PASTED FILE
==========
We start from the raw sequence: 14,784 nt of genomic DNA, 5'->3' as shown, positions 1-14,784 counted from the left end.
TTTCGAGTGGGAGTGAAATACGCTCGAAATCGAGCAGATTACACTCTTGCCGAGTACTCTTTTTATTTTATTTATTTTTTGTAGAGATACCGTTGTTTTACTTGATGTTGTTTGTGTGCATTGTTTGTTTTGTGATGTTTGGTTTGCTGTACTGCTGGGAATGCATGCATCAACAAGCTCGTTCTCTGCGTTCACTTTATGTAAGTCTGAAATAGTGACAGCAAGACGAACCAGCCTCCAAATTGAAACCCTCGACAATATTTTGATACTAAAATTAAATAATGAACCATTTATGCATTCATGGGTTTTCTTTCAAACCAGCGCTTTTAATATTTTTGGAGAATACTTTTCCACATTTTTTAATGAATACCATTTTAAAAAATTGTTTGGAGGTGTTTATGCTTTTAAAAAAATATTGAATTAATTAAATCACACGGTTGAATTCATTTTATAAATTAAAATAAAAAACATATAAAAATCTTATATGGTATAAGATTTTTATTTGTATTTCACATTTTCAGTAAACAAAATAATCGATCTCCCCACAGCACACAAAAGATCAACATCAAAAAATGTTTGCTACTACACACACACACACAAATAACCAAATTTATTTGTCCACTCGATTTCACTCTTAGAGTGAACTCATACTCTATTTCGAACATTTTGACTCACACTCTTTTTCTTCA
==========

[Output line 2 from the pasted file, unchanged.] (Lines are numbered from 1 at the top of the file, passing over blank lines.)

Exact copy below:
TTTCGAGTGGGAGTGAAATACGCTCGAAATCGAGCAGATTACACTCTTGCCGAGTACTCTTTTTATTTTATTTATTTTTTGTAGAGATACCGTTGTTTTACTTGATGTTGTTTGTGTGCATTGTTTGTTTTGTGATGTTTGGTTTGCTGTACTGCTGGGAATGCATGCATCAACAAGCTCGTTCTCTGCGTTCACTTTATGTAAGTCTGAAATAGTGACAGCAAGACGAACCAGCCTCCAAATTGAAACCCTCGACAATATTTTGATACTAAAATTAAATAATGAACCATTTATGCATTCATGGGTTTTCTTTCAAACCAGCGCTTTTAATATTTTTGGAGAATACTTTTCCACATTTTTTAATGAATACCATTTTAAAAAATTGTTTGGAGGTGTTTATGCTTTTAAAAAAATATTGAATTAATTAAATCACACGGTTGAATTCATTTTATAAATTAAAATAAAAAACATATAAAAATCTTATATGGTATAAGATTTTTATTTGTATTTCACATTTTCAGTAAACAAAATAATCGATCTCCCCACAGCACACAAAAGATCAACATCAAAAAATGTTTGCTACTACACACACACACACAAATAACCAAATTTATTTGTCCACTCGATTTCACTCTTAGAGTGAACTCATACTCTATTTCGAACATTTTGACTCACACTCTTTTTCTTCA